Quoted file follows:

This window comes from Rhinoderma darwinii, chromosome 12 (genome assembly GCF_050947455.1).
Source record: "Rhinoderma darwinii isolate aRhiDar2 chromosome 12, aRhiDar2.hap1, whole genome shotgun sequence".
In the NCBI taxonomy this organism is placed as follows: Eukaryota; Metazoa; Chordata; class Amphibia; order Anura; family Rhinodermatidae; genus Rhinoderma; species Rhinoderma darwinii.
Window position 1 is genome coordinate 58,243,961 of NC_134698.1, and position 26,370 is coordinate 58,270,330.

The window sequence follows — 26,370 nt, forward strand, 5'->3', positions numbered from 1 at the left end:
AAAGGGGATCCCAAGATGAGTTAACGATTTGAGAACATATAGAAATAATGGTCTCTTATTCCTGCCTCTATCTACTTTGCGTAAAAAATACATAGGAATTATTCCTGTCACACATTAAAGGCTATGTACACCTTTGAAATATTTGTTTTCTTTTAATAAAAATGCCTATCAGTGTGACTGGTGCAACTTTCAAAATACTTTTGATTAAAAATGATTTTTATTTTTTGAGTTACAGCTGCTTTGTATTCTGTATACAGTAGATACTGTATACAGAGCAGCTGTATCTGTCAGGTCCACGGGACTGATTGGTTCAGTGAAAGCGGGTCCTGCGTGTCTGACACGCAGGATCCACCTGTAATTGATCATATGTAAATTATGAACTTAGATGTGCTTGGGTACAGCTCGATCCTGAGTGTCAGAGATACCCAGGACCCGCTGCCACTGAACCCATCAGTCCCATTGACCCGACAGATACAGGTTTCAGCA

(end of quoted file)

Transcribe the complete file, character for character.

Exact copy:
This window comes from Rhinoderma darwinii, chromosome 12 (genome assembly GCF_050947455.1).
Source record: "Rhinoderma darwinii isolate aRhiDar2 chromosome 12, aRhiDar2.hap1, whole genome shotgun sequence".
In the NCBI taxonomy this organism is placed as follows: Eukaryota; Metazoa; Chordata; class Amphibia; order Anura; family Rhinodermatidae; genus Rhinoderma; species Rhinoderma darwinii.
Window position 1 is genome coordinate 58,243,961 of NC_134698.1, and position 26,370 is coordinate 58,270,330.

The window sequence follows — 26,370 nt, forward strand, 5'->3', positions numbered from 1 at the left end:
AAAGGGGATCCCAAGATGAGTTAACGATTTGAGAACATATAGAAATAATGGTCTCTTATTCCTGCCTCTATCTACTTTGCGTAAAAAATACATAGGAATTATTCCTGTCACACATTAAAGGCTATGTACACCTTTGAAATATTTGTTTTCTTTTAATAAAAATGCCTATCAGTGTGACTGGTGCAACTTTCAAAATACTTTTGATTAAAAATGATTTTTATTTTTTGAGTTACAGCTGCTTTGTATTCTGTATACAGTAGATACTGTATACAGAGCAGCTGTATCTGTCAGGTCCACGGGACTGATTGGTTCAGTGAAAGCGGGTCCTGCGTGTCTGACACGCAGGATCCACCTGTAATTGATCATATGTAAATTATGAACTTAGATGTGCTTGGGTACAGCTCGATCCTGAGTGTCAGAGATACCCAGGACCCGCTGCCACTGAACCCATCAGTCCCATTGACCCGACAGATACAGGTTTCAGCA